Presidential candidate Javier Milei and former candidate Patricia Bullrich pose during their participation in the A Dos Voces program, today, in Buenos Aires (Argentina). EFE/Stringer

High political tension in Argentina’s opposition after Milei and Bullrich hug

Veronica Dalto

Buenos Aires, Oct 26 (EFE). – With the November runoff election in sight, Argentina experienced another day of high political tension on Thursday as candidates Sergio Massa and Javier Milei try to consolidate their support base while the defeated Together for Change coalition slowly bleeds out.

Hours after the leader of Freedom Advances (far right) and the center-right candidate, Patricia Bullrich, defeated in Sunday’s general elections, sealed their alliance for the second round with an embrace on national television, the leaders of each political movement are trying to digest the move.

Within Milei’s party, an elected provincial deputy, Liliana Salinas, decided to separate from the party after “seeing with amazement the radical turn” of its leader, who, despite his inflammatory speech, now chose to “compromise and embrace the ‘same old.'”

But the most shocking consequence was the departure of the gastronomic unionist Luis Barrionuevo, who, despite being identified as part of the “caste” reviled by the libertarian, had accompanied him until the general elections.

Barrionuevo announced on Thursday with “deep indignation and disappointment” that he “will not accompany this surprising alliance” between Milei’s party, Bullrich, and former Argentine president Mauricio Macri (2015-2019).

On Bullrich’s side, her supporters applauded the gesture as her merit for having “cleansed” one of those she describes as a representative of the “mafias,” and whom she attacked on several occasions during the first round debates.

Milei-Macri agreement

The truth is that on Tuesday night, Milei negotiated with Macri – another alleged representative of the “caste” he criticizes – to support him in the November 19 runoff against the current Minister of Economy and official candidate, Sergio Massa, despite Milei’s strong criticism of the center-right coalition.

Bullrich came third in Sunday’s vote with 23.83% of the vote, behind Massa (36.28%) and Milei (29.98%).

“I try to tell the 6.2 million voters who accompanied me that we have two alternatives. Either the continuity of Kirchnerism or change. Is it the change we proposed? No, otherwise they would have voted for us. It is the possible change,” Bulrich told the press on Thursday, responding to criticism for supporting the far-right libertarian.

From the center right, the Civic Coalition (CC) called to refrain from voting for either Milei or Massa, other leaders of the Republican Proposal (Pro, Bullrich and Macri’s party) declared themselves neutral and the Radical Civic Union (UCR) formalized its neutrality, criticizing Bullrich and especially Macri as “responsible for the defeat” on Sunday.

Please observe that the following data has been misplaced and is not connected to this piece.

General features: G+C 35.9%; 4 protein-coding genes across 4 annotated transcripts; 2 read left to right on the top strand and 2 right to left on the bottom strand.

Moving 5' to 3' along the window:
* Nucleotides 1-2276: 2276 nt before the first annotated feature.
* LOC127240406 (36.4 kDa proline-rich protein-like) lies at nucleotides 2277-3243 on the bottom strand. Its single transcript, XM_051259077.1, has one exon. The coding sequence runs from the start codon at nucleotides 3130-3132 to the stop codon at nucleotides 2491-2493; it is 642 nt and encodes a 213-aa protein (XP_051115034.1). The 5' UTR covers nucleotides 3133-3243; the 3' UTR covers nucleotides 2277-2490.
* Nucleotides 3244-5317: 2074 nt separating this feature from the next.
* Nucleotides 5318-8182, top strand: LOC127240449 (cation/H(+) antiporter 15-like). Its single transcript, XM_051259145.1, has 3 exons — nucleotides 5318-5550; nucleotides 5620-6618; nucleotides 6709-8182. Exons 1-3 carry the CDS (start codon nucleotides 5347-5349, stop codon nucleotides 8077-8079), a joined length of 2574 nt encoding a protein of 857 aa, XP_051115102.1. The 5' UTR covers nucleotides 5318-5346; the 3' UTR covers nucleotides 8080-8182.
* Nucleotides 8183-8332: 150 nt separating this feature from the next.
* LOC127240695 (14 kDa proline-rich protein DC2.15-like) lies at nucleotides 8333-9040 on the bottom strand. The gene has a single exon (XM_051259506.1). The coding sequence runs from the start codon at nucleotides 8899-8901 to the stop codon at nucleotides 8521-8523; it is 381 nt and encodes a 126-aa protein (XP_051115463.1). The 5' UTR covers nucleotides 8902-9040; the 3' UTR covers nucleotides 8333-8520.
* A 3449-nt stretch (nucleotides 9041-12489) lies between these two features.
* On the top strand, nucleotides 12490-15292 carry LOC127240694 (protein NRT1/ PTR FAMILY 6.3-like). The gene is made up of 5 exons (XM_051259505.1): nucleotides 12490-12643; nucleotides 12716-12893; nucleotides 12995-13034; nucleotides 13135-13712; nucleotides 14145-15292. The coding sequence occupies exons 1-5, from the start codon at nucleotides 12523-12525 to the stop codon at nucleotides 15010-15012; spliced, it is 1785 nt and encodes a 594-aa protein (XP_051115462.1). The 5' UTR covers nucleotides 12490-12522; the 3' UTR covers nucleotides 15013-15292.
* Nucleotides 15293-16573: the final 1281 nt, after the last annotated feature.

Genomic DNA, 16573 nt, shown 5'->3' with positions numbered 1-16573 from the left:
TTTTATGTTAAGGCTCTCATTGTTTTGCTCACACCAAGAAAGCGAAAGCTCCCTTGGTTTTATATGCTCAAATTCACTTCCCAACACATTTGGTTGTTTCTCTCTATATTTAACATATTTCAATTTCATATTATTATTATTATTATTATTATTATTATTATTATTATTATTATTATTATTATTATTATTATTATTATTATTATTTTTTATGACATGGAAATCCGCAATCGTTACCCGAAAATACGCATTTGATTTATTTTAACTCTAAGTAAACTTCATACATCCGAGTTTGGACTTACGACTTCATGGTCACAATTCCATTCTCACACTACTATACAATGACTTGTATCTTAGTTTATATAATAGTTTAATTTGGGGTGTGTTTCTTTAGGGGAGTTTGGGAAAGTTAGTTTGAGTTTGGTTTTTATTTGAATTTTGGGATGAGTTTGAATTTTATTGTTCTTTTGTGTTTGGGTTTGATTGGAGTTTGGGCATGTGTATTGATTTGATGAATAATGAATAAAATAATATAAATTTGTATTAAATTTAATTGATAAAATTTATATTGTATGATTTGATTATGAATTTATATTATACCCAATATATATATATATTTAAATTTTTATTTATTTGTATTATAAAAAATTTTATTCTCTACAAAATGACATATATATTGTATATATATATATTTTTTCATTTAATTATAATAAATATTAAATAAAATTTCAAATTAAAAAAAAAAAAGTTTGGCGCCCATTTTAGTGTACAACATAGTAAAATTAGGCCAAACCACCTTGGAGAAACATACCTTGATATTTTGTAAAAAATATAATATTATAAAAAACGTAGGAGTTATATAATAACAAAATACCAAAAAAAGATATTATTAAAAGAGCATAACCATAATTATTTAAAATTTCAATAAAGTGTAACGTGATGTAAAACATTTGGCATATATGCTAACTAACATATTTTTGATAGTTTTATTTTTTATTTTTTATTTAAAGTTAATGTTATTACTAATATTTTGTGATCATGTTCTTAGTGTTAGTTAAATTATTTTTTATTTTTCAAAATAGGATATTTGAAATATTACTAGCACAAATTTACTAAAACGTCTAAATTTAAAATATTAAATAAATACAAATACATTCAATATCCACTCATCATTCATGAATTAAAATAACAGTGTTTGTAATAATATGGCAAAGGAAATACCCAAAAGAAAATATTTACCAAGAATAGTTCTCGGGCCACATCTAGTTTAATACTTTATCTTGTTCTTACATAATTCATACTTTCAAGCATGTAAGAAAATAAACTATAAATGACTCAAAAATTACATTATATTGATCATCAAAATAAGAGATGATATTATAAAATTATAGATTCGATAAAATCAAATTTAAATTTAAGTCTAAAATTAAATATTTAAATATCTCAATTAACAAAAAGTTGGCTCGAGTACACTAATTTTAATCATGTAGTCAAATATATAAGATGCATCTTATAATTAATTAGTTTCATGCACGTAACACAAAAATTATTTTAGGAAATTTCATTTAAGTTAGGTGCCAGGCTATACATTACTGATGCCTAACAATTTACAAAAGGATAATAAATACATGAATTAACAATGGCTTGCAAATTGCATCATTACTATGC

For Bullrich, it is important “how the country will be reconfigured” in the next four years, identifying Massa with Kirchnerism, referring to followers of former president Néstor Kirchner (2003-2007) and his widow, former president (2007-2015) and current vice-president, Cristina Fernández.

On the TN television channel, Milei said against the leaders of Together for Change who criticize Bullrich’s position: “If Massa is elected, let them take responsibility for the consequences of not facing the historic challenge.”

No government agreements

The libertarian economist reaffirmed his proposal to dollarize the economy and eliminate the Central Bank due to the high inflation that Argentina is suffering -138.3% year-on-year last September-, issues that Bullrich criticized during her campaign and still does not support.

Milei’s possible Minister of the Interior, Guillermo Francos, predicted in statements to Continental Radio that in order to put together a hypothetical “coalition” of government, it will be necessary to “discuss” the points that Bullrich “sets as a condition” for supporting Milei as president.

On Wednesday, during the press conference in which Bullrich announced her support for Milei’s candidacy, she said that there was no “pact” or “government agreement.”

Senators of Together for Change on Thursday ratified their “unity” in the face of the dangers of implosion of the battered alliance and said they shared the decision of the space governors – who on Wednesday spoke in favor of neutrality – to “consolidate the future of the coalition.” EFE

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